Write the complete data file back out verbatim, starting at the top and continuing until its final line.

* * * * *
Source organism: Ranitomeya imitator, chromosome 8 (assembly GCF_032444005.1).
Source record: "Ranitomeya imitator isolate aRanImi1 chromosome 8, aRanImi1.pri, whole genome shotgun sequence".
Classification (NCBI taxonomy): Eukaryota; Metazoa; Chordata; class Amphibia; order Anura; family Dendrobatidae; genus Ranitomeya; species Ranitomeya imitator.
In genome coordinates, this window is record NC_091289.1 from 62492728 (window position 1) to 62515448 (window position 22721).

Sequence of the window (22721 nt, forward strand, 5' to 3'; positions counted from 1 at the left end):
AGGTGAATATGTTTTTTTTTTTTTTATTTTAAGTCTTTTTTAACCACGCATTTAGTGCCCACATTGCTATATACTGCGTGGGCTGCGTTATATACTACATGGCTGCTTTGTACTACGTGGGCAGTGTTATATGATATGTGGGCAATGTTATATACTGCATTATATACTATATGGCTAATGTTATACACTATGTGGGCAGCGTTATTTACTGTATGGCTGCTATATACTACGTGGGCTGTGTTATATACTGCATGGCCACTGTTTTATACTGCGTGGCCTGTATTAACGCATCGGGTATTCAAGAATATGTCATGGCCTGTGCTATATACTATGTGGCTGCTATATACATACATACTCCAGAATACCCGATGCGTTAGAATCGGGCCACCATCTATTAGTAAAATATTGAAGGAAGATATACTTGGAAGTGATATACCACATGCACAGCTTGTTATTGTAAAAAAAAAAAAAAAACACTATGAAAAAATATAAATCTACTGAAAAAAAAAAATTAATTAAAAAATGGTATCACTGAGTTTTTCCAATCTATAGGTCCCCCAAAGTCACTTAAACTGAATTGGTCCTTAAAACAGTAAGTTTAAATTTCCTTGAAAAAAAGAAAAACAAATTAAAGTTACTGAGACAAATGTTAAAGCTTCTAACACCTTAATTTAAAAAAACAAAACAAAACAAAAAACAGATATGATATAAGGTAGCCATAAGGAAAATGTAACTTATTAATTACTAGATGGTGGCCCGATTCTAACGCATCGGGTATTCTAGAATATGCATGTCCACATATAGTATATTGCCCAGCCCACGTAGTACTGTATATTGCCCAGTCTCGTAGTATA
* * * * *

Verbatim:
Source organism: Ranitomeya imitator, chromosome 8 (assembly GCF_032444005.1).
Source record: "Ranitomeya imitator isolate aRanImi1 chromosome 8, aRanImi1.pri, whole genome shotgun sequence".
Classification (NCBI taxonomy): Eukaryota; Metazoa; Chordata; class Amphibia; order Anura; family Dendrobatidae; genus Ranitomeya; species Ranitomeya imitator.
In genome coordinates, this window is record NC_091289.1 from 62492728 (window position 1) to 62515448 (window position 22721).

Sequence of the window (22721 nt, forward strand, 5' to 3'; positions counted from 1 at the left end):
AGGTGAATATGTTTTTTTTTTTTTTATTTTAAGTCTTTTTTAACCACGCATTTAGTGCCCACATTGCTATATACTGCGTGGGCTGCGTTATATACTACATGGCTGCTTTGTACTACGTGGGCAGTGTTATATGATATGTGGGCAATGTTATATACTGCATTATATACTATATGGCTAATGTTATACACTATGTGGGCAGCGTTATTTACTGTATGGCTGCTATATACTACGTGGGCTGTGTTATATACTGCATGGCCACTGTTTTATACTGCGTGGCCTGTATTAACGCATCGGGTATTCAAGAATATGTCATGGCCTGTGCTATATACTATGTGGCTGCTATATACATACATACTCCAGAATACCCGATGCGTTAGAATCGGGCCACCATCTATTAGTAAAATATTGAAGGAAGATATACTTGGAAGTGATATACCACATGCACAGCTTGTTATTGTAAAAAAAAAAAAAAAACACTATGAAAAAATATAAATCTACTGAAAAAAAAAAATTAATTAAAAAATGGTATCACTGAGTTTTTCCAATCTATAGGTCCCCCAAAGTCACTTAAACTGAATTGGTCCTTAAAACAGTAAGTTTAAATTTCCTTGAAAAAAAGAAAAACAAATTAAAGTTACTGAGACAAATGTTAAAGCTTCTAACACCTTAATTTAAAAAAACAAAACAAAACAAAAAACAGATATGATATAAGGTAGCCATAAGGAAAATGTAACTTATTAATTACTAGATGGTGGCCCGATTCTAACGCATCGGGTATTCTAGAATATGCATGTCCACATATAGTATATTGCCCAGCCCACGTAGTACTGTATATTGCCCAGTCTCGTAGTATA